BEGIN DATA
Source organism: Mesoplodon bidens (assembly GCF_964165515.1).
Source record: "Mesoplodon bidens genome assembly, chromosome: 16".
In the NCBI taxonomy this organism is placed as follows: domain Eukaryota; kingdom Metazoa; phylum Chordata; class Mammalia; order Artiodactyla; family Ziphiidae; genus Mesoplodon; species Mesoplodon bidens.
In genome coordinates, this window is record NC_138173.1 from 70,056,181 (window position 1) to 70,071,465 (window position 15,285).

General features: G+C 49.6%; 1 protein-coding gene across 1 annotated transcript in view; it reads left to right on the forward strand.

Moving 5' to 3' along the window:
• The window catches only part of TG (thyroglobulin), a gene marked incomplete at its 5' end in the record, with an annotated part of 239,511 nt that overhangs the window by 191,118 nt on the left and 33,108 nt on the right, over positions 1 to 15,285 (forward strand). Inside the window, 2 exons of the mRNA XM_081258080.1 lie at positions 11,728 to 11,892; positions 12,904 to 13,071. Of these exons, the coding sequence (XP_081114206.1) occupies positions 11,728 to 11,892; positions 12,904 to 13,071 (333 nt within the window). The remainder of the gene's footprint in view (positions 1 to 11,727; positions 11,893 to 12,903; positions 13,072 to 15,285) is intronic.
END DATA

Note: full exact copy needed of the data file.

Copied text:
Source organism: Mesoplodon bidens (assembly GCF_964165515.1).
Source record: "Mesoplodon bidens genome assembly, chromosome: 16".
In the NCBI taxonomy this organism is placed as follows: domain Eukaryota; kingdom Metazoa; phylum Chordata; class Mammalia; order Artiodactyla; family Ziphiidae; genus Mesoplodon; species Mesoplodon bidens.
In genome coordinates, this window is record NC_138173.1 from 70,056,181 (window position 1) to 70,071,465 (window position 15,285).

General features: G+C 49.6%; 1 protein-coding gene across 1 annotated transcript in view; it reads left to right on the forward strand.

Moving 5' to 3' along the window:
• The window catches only part of TG (thyroglobulin), a gene marked incomplete at its 5' end in the record, with an annotated part of 239,511 nt that overhangs the window by 191,118 nt on the left and 33,108 nt on the right, over positions 1 to 15,285 (forward strand). Inside the window, 2 exons of the mRNA XM_081258080.1 lie at positions 11,728 to 11,892; positions 12,904 to 13,071. Of these exons, the coding sequence (XP_081114206.1) occupies positions 11,728 to 11,892; positions 12,904 to 13,071 (333 nt within the window). The remainder of the gene's footprint in view (positions 1 to 11,727; positions 11,893 to 12,903; positions 13,072 to 15,285) is intronic.